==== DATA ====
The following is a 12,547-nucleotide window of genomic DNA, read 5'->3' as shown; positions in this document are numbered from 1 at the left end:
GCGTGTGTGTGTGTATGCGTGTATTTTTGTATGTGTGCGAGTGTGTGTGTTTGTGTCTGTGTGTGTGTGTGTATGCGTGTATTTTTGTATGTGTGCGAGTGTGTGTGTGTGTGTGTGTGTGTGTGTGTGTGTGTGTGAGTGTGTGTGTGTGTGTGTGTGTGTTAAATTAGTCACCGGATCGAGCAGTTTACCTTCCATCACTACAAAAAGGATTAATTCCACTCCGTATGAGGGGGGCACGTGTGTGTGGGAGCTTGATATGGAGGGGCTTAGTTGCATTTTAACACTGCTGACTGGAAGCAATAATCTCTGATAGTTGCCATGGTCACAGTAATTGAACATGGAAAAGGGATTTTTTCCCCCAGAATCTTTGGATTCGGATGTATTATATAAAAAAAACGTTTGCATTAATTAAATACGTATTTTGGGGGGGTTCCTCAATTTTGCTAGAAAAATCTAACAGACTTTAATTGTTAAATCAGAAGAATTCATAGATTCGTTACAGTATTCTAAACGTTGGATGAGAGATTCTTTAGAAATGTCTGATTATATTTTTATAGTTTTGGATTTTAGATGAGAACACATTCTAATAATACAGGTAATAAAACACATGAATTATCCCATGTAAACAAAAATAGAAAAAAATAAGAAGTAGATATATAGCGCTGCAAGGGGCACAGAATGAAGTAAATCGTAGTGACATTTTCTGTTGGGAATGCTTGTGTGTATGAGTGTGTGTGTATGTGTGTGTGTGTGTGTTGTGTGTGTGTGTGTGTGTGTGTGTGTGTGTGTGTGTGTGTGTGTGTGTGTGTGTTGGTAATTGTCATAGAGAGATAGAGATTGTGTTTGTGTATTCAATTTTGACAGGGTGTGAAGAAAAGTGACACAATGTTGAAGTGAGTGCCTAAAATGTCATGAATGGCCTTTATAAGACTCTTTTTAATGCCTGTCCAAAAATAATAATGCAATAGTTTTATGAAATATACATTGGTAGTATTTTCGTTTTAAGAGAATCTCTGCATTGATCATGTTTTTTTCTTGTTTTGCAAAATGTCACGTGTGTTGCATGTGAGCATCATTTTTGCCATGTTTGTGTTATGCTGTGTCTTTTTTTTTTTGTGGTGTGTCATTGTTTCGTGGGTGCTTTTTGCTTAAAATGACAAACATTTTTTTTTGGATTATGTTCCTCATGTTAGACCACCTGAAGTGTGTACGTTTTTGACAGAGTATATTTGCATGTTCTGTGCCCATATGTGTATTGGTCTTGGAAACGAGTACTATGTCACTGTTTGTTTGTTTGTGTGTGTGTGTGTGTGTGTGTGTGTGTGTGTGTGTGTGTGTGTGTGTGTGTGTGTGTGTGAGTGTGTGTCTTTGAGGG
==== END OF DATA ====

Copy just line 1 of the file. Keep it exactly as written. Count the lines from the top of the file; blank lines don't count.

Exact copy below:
The following is a 12,547-nucleotide window of genomic DNA, read 5'->3' as shown; positions in this document are numbered from 1 at the left end: